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Ever since I can remember I always loved drawing, painting and making things with my hands.

In school during A Levels, I used to spend my break time and lunch breaks in the Art department, painting and drawing - losing myself totally in what I was creating and discovering the joy in being inspired and being able to channel creativity. When I was in Central Saint Martins we explored different ways of how to express that creativity, and I was drawn away from paper and canvas to the concept of making wearable pieces of art, not just something to be looked at and appreciated, but something that goes further than that and becomes a more integral part of someone else’s life.

A type of Art that in order to be complete needs to involve the person who is wearing it.

The first piece I made with this in mind was for a themed concept we had been given to work on in College: Protection, and I made a dress from oyster shells. I was not sure if this was a sculpture or a garment, but thats where I realised the interconnectedness of art and clothing/jewellery.

My classmate Leigh Keily took some photos of me wearing the dress which you can see!

After college I did a chainmaille course in South Africa and immediately knew I wanted to make clothing from this amazing method of weaving with metal. The first waistcoat I made was from Aluminium, but I later decided to use Stainless Steel as it is non tarnish and much stronger. I thought, if I am making clothing and jewellery for real life, it has got to be tough and strong. Strength and non corrosiveness have become a paramount feature in all I make, I guess I just want the pieces to be practical, and remain as intended for as long as possible.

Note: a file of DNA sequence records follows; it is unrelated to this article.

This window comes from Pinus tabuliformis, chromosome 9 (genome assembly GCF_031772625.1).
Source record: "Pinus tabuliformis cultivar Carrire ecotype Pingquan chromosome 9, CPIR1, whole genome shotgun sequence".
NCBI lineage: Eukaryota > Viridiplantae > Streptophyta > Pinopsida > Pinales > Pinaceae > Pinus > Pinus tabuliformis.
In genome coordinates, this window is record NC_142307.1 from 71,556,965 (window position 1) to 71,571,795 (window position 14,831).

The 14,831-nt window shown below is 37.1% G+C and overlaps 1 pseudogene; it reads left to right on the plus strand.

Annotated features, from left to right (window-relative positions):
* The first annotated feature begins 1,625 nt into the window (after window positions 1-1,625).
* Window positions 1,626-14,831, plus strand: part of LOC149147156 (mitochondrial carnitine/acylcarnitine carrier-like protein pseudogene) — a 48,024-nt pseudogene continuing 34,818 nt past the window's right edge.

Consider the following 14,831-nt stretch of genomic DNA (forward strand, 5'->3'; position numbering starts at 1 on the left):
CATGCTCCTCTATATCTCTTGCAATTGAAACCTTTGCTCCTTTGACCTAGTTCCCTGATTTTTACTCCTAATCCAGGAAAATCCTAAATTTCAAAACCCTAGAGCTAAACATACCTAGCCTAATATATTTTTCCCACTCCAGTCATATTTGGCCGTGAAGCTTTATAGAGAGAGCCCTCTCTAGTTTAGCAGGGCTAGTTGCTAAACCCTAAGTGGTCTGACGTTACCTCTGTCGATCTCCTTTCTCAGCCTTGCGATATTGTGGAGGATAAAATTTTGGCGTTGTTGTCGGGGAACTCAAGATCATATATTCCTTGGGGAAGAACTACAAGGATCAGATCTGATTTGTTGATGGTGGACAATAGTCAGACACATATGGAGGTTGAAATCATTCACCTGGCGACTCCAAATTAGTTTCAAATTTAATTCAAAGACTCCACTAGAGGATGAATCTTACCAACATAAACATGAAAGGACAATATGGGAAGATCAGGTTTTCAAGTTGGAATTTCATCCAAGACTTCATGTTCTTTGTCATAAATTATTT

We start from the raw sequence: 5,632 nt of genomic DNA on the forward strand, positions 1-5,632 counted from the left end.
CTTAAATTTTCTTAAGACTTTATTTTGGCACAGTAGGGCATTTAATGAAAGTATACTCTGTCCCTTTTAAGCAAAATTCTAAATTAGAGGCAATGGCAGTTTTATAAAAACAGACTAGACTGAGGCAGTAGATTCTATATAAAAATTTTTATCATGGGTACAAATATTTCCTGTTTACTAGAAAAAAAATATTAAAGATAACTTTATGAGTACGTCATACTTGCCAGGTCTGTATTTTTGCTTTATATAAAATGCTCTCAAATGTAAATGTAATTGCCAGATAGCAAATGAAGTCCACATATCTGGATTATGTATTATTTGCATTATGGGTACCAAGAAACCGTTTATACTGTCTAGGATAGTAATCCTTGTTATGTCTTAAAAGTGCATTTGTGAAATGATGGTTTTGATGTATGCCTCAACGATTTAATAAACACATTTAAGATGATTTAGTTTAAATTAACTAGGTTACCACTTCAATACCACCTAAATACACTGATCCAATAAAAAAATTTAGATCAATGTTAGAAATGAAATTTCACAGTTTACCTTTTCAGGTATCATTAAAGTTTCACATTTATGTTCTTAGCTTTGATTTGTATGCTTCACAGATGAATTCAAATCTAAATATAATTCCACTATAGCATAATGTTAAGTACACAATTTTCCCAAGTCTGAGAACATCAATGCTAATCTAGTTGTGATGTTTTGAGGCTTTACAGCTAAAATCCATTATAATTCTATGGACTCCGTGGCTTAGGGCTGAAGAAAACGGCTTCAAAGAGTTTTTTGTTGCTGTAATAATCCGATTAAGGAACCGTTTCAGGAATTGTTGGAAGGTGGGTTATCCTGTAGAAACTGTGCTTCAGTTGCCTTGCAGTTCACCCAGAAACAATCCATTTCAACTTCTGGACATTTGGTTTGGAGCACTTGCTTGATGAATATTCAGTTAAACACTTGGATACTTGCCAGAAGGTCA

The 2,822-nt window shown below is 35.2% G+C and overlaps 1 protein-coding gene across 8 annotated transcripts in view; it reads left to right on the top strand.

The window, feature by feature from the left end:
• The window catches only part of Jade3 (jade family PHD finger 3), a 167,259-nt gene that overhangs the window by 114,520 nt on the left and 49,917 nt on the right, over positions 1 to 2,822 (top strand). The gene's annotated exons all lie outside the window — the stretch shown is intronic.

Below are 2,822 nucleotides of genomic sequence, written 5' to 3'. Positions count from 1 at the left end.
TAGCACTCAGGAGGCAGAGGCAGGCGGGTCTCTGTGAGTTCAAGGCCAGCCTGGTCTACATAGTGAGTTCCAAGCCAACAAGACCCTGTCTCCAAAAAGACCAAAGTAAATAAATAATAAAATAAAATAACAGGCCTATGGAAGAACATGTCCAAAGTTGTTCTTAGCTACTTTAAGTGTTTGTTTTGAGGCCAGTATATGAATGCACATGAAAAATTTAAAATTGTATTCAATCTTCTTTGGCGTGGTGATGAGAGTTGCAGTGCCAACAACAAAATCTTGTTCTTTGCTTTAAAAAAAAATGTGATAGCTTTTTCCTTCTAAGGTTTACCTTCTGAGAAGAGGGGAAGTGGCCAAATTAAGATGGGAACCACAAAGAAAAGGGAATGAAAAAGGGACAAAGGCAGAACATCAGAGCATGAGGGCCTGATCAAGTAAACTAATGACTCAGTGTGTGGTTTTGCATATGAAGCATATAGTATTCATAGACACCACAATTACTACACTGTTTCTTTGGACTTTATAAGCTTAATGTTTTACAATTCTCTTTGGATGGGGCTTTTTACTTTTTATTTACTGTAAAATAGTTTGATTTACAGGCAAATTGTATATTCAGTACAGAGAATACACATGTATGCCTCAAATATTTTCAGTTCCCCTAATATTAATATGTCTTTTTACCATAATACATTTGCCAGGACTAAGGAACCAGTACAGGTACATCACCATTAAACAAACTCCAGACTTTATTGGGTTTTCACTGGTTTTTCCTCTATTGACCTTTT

Also, being able to go in the water without taking them off adds to their appeal.

I think this desire for time and wear to not affect the pieces is a way to create something which can’t be lost or changed, to have something you can always count on to be there.

For me, making clothing out of materials you would not usually wear is fascinating because you give substance to the artwork via the material. People ask what inspires me, and I have to admit it is actually the materials themselves. The feel of the solid steel mesh that then has a similarity to water when woven into chainmaille, the solidity and flexibility of the chains and how they hang, move and react in relation to gravity and the movement of whoever is wearing them. The smoothness and hardness of Mother of Pearl and the way light shines through the Swarovski Crystals.

Growing up in Zimbabwe, I was surrounded by so much local craftwork, different types of mesh made from bottle tops, beads and wire so I guess this also inspired me a lot too.

I like to explore the space between the wild and sophisticated, the delicate and the bold.

I have my studio in my house in Ibiza, where I hand make all my pieces.